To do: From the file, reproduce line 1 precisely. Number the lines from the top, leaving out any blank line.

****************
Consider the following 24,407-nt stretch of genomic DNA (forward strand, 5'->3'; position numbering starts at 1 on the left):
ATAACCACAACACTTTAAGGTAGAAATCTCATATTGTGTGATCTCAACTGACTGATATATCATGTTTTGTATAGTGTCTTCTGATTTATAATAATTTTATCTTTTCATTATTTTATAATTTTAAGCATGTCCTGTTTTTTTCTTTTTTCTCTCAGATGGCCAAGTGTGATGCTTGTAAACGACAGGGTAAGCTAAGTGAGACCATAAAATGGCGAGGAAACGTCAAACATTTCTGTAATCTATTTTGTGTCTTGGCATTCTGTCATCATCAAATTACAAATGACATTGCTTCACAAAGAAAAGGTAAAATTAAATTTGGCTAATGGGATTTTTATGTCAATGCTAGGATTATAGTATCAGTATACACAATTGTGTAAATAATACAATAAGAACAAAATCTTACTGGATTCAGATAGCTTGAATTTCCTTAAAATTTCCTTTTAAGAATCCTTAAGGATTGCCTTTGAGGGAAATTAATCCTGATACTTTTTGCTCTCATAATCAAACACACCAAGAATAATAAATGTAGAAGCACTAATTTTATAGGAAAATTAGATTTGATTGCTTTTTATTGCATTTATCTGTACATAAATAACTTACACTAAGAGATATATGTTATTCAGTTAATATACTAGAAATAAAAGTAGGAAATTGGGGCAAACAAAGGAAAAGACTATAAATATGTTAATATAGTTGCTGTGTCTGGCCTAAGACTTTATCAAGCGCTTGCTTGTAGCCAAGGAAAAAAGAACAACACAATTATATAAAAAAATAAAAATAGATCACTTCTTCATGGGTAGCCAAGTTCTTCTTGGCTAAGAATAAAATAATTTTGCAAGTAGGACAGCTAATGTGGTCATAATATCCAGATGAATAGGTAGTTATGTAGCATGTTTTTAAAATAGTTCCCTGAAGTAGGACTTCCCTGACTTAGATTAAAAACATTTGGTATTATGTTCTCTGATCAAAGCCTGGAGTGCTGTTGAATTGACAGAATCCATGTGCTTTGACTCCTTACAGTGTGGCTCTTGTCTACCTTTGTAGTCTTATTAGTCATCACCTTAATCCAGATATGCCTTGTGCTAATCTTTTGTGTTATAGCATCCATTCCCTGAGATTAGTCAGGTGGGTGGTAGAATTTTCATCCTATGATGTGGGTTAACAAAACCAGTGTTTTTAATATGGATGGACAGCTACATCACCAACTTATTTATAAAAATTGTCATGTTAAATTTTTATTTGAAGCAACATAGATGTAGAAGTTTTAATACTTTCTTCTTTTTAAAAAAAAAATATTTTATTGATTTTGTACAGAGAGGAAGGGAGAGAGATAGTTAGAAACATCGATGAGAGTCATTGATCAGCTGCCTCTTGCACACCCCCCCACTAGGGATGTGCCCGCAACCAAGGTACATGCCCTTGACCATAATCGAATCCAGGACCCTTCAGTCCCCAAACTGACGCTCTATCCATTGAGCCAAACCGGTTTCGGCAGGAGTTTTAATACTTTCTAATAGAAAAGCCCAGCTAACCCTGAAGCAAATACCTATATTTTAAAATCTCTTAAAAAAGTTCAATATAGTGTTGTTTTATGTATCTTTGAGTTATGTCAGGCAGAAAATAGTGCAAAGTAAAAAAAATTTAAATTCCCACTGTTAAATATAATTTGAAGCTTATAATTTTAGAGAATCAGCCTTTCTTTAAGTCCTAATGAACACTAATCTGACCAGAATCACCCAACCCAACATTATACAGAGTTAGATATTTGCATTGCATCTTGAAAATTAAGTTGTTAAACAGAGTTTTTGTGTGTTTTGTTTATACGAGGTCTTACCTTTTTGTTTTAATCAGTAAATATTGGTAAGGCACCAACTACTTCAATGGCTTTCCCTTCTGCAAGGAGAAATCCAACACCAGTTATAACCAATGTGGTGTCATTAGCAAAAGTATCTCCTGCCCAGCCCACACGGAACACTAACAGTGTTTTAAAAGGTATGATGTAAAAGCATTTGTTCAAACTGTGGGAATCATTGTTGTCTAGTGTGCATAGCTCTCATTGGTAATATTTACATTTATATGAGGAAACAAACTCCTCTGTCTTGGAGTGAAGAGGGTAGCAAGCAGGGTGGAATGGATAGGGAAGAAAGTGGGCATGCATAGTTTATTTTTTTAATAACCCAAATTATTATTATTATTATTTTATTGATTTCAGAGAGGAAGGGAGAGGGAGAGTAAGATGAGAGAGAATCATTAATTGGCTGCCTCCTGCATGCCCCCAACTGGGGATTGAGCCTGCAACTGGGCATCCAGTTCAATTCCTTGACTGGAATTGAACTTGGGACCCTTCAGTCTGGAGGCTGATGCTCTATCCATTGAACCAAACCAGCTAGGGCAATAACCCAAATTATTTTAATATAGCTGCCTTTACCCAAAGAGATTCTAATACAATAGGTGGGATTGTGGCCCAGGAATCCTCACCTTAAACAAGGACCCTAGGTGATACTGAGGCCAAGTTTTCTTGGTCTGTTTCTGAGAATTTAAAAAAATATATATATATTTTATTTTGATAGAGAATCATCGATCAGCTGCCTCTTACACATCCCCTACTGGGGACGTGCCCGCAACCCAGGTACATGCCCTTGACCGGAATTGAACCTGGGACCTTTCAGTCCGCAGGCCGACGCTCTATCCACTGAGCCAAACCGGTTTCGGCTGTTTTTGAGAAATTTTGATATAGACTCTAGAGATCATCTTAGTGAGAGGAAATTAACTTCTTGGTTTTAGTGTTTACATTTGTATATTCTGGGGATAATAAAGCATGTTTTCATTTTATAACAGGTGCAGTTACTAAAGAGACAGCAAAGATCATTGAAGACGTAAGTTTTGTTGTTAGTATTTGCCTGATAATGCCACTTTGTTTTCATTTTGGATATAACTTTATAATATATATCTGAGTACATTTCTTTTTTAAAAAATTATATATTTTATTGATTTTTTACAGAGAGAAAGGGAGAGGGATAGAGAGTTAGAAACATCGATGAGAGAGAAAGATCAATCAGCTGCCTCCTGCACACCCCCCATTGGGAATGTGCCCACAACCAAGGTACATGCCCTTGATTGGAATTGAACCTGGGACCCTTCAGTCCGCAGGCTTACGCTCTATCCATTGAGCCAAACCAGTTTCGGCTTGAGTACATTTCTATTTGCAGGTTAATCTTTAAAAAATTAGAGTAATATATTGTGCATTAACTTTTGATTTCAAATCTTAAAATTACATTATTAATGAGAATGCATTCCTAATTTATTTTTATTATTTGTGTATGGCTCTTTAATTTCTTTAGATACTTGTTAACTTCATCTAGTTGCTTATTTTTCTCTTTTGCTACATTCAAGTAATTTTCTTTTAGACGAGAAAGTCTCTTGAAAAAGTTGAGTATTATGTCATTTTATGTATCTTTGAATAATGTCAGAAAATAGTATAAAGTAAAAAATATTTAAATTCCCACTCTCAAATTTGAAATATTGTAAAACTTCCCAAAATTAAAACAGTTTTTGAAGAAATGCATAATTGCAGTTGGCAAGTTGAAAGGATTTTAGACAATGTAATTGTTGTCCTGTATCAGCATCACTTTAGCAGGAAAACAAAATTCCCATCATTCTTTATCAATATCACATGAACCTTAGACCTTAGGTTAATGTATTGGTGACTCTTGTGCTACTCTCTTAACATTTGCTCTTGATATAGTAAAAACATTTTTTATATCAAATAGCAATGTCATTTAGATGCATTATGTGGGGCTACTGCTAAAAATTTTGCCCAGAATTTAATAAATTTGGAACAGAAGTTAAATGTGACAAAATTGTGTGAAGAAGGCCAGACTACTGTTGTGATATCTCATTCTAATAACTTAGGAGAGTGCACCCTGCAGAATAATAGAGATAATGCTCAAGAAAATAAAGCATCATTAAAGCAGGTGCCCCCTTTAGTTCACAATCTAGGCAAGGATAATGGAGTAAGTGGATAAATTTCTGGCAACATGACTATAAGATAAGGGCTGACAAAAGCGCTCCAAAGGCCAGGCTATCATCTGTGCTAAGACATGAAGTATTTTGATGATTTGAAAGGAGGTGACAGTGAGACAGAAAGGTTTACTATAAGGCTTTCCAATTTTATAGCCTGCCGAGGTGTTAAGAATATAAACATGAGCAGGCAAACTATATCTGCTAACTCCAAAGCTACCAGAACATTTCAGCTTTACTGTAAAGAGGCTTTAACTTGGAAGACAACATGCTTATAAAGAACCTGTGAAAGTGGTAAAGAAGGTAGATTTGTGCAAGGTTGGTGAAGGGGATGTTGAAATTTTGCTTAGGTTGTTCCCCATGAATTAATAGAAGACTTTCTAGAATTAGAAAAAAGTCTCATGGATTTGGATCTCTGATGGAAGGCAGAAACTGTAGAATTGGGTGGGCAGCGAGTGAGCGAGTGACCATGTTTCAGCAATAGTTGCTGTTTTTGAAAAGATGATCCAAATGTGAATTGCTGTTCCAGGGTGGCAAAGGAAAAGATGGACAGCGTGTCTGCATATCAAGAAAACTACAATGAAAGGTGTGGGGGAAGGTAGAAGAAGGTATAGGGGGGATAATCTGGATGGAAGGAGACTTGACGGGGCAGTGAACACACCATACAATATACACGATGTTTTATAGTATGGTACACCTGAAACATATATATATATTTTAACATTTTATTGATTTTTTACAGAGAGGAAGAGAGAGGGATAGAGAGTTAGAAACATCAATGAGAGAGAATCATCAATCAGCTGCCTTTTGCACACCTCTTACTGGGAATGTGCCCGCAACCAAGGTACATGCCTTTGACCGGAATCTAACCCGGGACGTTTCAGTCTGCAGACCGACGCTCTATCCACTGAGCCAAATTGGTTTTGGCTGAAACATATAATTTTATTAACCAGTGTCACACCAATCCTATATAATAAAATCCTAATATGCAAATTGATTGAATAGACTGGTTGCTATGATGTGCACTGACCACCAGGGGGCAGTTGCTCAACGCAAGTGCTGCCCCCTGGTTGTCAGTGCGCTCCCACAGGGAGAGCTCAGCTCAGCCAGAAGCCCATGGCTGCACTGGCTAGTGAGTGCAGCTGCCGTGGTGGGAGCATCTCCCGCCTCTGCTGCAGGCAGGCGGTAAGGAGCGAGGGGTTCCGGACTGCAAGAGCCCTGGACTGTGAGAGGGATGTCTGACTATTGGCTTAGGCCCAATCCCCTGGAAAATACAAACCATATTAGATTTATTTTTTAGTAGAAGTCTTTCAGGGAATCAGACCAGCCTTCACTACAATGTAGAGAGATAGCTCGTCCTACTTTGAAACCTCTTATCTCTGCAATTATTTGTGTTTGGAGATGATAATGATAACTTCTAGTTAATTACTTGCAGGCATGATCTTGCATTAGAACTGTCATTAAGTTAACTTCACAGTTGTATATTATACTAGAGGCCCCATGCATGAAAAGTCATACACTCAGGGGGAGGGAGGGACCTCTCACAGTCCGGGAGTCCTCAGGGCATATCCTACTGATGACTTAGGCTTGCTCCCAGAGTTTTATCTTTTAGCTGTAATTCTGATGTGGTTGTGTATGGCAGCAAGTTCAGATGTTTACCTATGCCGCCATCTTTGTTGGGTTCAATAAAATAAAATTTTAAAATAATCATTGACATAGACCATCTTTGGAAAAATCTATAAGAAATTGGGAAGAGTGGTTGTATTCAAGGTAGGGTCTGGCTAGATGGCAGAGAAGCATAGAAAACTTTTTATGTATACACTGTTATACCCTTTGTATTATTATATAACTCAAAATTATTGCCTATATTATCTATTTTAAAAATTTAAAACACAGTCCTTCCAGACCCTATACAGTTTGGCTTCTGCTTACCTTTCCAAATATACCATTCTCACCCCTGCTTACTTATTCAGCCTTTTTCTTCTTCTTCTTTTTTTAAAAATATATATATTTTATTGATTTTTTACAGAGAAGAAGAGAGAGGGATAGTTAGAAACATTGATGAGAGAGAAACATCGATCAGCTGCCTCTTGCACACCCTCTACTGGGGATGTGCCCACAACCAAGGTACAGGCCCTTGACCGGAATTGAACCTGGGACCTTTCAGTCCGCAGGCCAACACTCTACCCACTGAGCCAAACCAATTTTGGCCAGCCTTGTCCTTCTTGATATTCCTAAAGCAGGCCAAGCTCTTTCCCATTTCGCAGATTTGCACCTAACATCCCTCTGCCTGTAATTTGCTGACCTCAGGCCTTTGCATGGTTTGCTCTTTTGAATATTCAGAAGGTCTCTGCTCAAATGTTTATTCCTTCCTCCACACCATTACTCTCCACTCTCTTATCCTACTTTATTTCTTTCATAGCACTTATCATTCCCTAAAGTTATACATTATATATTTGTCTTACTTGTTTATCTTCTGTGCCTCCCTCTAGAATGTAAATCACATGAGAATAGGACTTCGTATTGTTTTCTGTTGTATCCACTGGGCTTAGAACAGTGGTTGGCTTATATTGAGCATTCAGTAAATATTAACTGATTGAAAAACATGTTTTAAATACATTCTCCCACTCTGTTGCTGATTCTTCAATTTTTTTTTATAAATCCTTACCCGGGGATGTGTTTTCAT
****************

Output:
Consider the following 24,407-nt stretch of genomic DNA (forward strand, 5'->3'; position numbering starts at 1 on the left):